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Reflecting on QUEST’s First Winter Orientation

QUEST Camp (or Orientation) is the first introduction students have to the culture of quality and innovation within QUEST. In only two days, teams are formed, relationships are made, and pilot products are pitched. All these activities prepare the students for not just 190H, but the program as a whole.

I spoke to four students who recently went to QUEST Camp to gain a better understanding of how they feel it’s shaped their experience so far. Cece and Andrew are both members of Q26 and are mentors for Q30 this spring. Carly and Barret are both members of Q30 and just started 190H this spring.

Carly (third from right) with her team and mentor!

Questions for the Q30 Students

What pushed you to apply to the QUEST program?

Barret – I wanted to be surrounded by some of the most ambitious and knowledgeable students at UMD and use this community to grow my personal skill set.

Carly – Everyone who I had met at the business school had been driven and had already gotten heavily involved with multiple organizations within Smith. I had also been searching for a community of people to be with that would inspire me to think outside of the box and talk about important issues. QUEST seemed like the perfect opportunity to meet those kinds of people and really expand my way of thinking.

When you first heard about QUEST camp, what were you expecting?

Barret – A bunch of team building exercises and ice breakers. I was excited to meet my team and my cohort, but I thought the ice breakers were going to be cheesy and repetitive.

Carly – I was expecting a lot of ice breakers and tents when I first heard about QUEST camp. Also, we were the first cohort that was going to be going in the winter, and I figured we were going to be absolutely freezing and outside the whole day. I think that most of my cohort knew very little about QUEST camp so we would be surprised when we got there. None of us were expecting to get so close to our team so fast or to be inspired by design thinking within the first hour of being there.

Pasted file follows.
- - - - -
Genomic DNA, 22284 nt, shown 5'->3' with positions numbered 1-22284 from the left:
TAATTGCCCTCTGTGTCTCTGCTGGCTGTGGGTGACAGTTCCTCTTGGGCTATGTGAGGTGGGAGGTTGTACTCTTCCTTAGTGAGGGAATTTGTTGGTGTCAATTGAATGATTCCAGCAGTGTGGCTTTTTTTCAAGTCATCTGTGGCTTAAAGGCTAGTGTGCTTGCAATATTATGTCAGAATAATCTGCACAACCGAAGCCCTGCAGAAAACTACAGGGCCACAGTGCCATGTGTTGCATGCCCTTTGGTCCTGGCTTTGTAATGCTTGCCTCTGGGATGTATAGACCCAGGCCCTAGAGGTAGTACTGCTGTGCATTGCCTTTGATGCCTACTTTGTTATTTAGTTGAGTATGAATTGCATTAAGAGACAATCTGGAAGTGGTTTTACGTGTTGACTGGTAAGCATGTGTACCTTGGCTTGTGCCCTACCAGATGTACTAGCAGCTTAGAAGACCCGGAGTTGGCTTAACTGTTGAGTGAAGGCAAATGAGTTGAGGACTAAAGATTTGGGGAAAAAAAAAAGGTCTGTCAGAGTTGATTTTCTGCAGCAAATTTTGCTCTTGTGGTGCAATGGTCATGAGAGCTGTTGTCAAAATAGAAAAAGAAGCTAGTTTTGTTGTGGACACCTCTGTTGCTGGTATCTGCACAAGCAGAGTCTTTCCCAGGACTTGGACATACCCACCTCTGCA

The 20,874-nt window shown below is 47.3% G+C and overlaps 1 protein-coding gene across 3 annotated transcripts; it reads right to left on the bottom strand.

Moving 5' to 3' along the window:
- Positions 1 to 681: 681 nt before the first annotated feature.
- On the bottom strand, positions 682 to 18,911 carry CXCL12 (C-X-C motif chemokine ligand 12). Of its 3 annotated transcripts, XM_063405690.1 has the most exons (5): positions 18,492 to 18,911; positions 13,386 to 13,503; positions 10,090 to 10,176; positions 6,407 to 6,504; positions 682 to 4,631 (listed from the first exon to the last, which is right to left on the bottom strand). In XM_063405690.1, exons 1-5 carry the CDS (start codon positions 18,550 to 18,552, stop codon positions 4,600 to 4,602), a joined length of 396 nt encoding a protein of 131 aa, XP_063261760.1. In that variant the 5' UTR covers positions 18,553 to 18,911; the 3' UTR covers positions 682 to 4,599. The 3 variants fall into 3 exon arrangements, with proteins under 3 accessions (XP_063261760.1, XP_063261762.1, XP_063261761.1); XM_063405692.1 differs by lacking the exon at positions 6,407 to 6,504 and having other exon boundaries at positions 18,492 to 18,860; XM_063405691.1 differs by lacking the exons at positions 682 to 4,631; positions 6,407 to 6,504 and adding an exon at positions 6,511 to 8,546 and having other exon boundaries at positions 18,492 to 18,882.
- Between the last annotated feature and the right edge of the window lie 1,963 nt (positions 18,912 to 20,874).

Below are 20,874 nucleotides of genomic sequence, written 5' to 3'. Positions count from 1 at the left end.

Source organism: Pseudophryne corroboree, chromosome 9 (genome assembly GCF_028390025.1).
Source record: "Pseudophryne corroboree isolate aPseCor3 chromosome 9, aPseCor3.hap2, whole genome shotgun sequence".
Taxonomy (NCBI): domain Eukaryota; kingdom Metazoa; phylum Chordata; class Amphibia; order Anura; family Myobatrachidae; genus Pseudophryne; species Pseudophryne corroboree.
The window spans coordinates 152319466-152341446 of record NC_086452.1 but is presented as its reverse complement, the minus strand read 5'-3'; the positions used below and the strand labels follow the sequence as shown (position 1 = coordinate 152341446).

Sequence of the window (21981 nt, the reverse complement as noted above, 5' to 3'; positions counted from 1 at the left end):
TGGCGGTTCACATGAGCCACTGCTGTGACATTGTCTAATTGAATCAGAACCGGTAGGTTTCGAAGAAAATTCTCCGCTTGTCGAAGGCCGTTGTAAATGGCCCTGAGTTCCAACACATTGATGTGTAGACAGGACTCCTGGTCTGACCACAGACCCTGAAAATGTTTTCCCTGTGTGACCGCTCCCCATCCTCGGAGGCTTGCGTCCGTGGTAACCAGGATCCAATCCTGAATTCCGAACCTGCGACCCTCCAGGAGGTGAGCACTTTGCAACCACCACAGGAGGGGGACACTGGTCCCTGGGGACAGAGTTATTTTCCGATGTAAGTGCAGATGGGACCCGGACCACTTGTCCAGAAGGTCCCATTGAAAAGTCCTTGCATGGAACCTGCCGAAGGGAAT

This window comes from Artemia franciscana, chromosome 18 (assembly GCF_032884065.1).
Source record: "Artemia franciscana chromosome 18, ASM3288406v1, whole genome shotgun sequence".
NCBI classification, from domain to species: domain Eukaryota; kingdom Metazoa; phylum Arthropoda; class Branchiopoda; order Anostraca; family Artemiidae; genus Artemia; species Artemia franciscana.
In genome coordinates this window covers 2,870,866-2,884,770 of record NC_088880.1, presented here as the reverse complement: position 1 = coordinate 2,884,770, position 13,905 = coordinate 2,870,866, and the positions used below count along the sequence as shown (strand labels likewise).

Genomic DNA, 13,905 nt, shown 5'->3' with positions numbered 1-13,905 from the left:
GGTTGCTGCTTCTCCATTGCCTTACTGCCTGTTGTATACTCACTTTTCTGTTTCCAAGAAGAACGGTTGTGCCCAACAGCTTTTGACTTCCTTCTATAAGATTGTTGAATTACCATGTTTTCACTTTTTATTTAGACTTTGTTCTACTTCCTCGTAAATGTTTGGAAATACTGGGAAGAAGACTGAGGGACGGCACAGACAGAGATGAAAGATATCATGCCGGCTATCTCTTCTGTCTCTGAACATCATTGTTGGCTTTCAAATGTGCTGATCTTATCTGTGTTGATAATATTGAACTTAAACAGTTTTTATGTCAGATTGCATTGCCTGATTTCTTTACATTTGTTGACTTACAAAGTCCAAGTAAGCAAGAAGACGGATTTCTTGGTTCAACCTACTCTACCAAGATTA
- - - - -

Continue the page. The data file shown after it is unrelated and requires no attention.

What was the most exciting part of the experience?

Barret – My team, Q Debut, won the pitch competition with our idea Drop Stop, which is a rubber lip that is placed on the end of gas nozzles to ensure that no gas is spilled onto the ground. This helps the environment and then saves money. I never win anything, so it was nice to see our team achieve some early success.

Barret presents during the pilot products presentations

Carly – The most exciting part about QUEST camp for me was learning about the values of all the people in my team. I was surprised that most of us valued time management and careful planning which made me excited to enter into group projects with them. I’ve never been in a group project where I really thought that everyone as going to put all of their effort into it. I’m excited to work with my team and learn more about areas I know absolutely nothing about.

What part of the camp pushed you the farthest out of your comfort zone?

Barret – The improv. I hate dancing/acting in front of other people, but my team just went for it full speed, and we had a great time. The activity definitely brought us closer together as a team and might have helped contribute to our success in the pitch competition.

Carly – One problem my team really struggled with was coming up with problems before we came up with solutions. QUEST really challenges you to go beyond surface level thinking and find the root cause of problems before trying to solve them. This is something I hadn’t thought about before and definitely has challenged me to reflect more on my day-to-day life. Our mentor constantly kept putting us back on the right track when we would get derailed.

How do you think the QUEST camp experience is going to help you as you move forward through the program?

Barret – QUEST is all about the people, and whether or not you have a good experience can depend on whether or not you have a good team. My team is closer because of camp, and I hope this carries into the semester.